Kevin: Unfortunately, you may be right. Think of Tiny Tim, whose Dad works collecting the PST!

Frances: Agreed. But Jack Mintz was doing general equilibrium analysis (or general disequilibrium, because he held prices fixed!). And what I'm also trying to say is that your short comment just there, for example, tells us far more about the HST than any such "Jobs!" analysis.

Min: Bill Mitchell is essentially correct. To put it more precisely, arguments in favour of free trade generally assume that there is no *deficient aggregate demand* unemployment. And that's the right assumption to make, because:
1. On average there usually isn't any deficient-AD unemployment
2. Because if there were deficient-AD unemployment, or if free trade might tend to make it worse, the obvious solution is not to avoid free trade, but to use monetary and/or fiscal policies to increase AD and eliminate it, regardless of what you are doing with trade.

So Bill is correct, but his point (if he's talking about deficient-AD unemployment) is beside the point.

There are other reasons for unemployment besides deficient AD. One of my colleagues spends a lot of his research trying to come up with models where free trade is not first-best when you have unemployment due to various other causes. My own judgment is that free trade, by making labour markets more competitive, will tend to reduce unemployment caused by lack of competition. But I think that effect will likely be minor.

"Now, among Canada, the U. S., and Mexico, the poor neighbor is Mexico. Labor costs are generally lower there. (Without the free movement of labor, free trade is not going to raise those costs anytime soon, right?) So say that capitalists tend to relocate from the U. S. or Canada to Mexico. If that movement of capital increases unemployment in the U. S. or Canada (because those jobs are not protected by restraint of trade), then the assumptions of the free trade arguments are violated, right? So jobs are relevant, no?"

No, basically.

First, even without free flows of labour and capital, free trade can sometimes (under some conditions) cause factor-price equalisation, so real wages equalise.

What happens to Canadian and US wages when we open up for free trade with Mexico may depend on why Mexican wages are lower initially. You may get equalisation somewhere in between, or you may not. If Mexican wages are lower because of worse technology, for example, and if free trade promotes the spread of better technology, then Mexican wages will tend to rise, rather than US and Canadian falling. They adopt our technology; we don't adopt theirs.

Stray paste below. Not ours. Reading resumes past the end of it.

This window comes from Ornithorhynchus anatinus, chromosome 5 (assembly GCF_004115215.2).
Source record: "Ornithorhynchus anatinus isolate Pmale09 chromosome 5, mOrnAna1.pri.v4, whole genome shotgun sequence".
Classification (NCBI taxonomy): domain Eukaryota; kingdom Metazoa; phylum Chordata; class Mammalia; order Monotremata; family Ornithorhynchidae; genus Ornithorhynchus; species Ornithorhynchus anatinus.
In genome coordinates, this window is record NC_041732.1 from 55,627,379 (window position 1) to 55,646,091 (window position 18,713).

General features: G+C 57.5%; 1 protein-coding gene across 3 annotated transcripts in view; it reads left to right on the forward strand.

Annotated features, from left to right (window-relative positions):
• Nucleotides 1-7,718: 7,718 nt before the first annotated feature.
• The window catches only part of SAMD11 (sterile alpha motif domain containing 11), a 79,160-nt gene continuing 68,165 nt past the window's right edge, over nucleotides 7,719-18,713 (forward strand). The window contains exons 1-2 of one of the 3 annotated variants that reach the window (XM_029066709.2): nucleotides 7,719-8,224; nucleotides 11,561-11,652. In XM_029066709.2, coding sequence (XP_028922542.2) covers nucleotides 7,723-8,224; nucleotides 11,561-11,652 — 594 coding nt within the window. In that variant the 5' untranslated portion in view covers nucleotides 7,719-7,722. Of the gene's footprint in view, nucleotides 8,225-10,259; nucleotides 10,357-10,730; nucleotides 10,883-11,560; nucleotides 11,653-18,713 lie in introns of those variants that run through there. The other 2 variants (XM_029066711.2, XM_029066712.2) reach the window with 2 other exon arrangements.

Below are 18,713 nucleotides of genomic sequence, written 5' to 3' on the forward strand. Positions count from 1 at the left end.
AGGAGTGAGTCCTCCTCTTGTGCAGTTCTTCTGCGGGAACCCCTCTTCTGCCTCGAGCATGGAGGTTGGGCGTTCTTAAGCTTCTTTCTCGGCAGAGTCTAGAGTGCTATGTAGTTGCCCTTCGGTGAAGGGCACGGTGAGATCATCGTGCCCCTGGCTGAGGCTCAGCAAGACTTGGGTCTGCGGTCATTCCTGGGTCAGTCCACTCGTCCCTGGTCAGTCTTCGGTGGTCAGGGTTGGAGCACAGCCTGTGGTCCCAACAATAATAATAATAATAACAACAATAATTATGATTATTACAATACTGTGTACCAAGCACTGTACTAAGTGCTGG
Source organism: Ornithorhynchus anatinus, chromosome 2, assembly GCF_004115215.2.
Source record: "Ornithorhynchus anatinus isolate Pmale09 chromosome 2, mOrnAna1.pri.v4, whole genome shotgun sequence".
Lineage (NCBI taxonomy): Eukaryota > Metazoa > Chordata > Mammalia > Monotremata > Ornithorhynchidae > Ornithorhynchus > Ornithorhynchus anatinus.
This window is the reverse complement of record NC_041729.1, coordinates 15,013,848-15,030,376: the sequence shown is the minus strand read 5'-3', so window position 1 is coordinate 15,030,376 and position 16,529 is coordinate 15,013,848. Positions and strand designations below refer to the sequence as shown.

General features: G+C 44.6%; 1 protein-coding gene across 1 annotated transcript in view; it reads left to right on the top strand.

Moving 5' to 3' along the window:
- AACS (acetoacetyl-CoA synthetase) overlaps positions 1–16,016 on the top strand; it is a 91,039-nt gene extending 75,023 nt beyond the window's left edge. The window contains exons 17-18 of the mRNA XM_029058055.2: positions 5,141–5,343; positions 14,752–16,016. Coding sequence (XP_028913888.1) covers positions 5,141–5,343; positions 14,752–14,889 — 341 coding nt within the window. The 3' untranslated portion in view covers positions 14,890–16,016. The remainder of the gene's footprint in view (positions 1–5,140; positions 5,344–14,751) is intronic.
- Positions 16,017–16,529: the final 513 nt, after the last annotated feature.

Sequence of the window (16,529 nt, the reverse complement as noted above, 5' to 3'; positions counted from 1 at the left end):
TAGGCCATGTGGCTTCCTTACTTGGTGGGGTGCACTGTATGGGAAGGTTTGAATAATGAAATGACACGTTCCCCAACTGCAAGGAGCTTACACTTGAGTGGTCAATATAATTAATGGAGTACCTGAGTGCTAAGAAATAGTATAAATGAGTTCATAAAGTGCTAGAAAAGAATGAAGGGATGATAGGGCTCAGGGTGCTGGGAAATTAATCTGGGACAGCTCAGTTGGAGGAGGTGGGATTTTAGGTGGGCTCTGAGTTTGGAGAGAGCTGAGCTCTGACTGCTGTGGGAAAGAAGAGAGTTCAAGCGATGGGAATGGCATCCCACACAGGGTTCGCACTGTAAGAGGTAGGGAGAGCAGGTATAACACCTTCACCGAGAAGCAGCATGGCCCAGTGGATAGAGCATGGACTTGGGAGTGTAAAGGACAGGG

From my very cursory reading, the "free trade is what worsened wages" hypothesis doesn't fit the facts. Relative output prices didn't change the way that hypothesis predicted they would.

But look, in some cases free trade will change the demand for labour (and different types of labour differently) in either direction. But that means it can affect wages and the distribution of income, as Stephen says. It doesn't mean it's about "Jobs!"

"With the dawn of the Industrial Revolution, Benjamin Franklin and others looked to a future where labor-saving devices would produce general prosperity and leisure. It has not worked out that way,...."

Yes it has! Though most people have chosen to consume a lot more indoor toilets, cell-phones and other gizmos and only a little bit more leisure. Which is OK, if it's their choice. Ooops! Two Hats has already made this point better than me.

But you really need to distinguish: unemployment, employment, real wages.

The iron troll:

Assume initially one side of a market gets more power. If sellers get more power, they force price up. As price rises, this creates an excess supply of the good, which reduces sellers' power and increases buyers' power. Which makes it harder for sellers to raise prices. In equilibrium prices are higher, but power is equalised again, so price neither rises nor falls from its new higher equilibrium.

But there's a whole different question you are mixing in here: what do you want: leisure, or money? Looked at from our grandparents, we are ridiculously rich. Why don't we all work half-time, or take every other year off, or save half our income and retire at 50? That's got nothing to do with power. It's about preferences. Hippies say we're nuts. Maybe hippies are right. Save half your income, then quit!

I may just retire at 50, or maybe 60 if I can get some 30h weeks. I'm not nuts.

Okay, I think I understand. I don't know exactly how to fit unions into this equation, though. Do you think they're totally unnecessary, then, and labour would create a satisfactory equilibrium level without them? Are Wal-Mart employees paid what they're worth? I'm rather concerned with the welfare economics of the situation - I would like to increase efficiency, get rid of that nasty dead-weight loss, but I think that welfare is more important.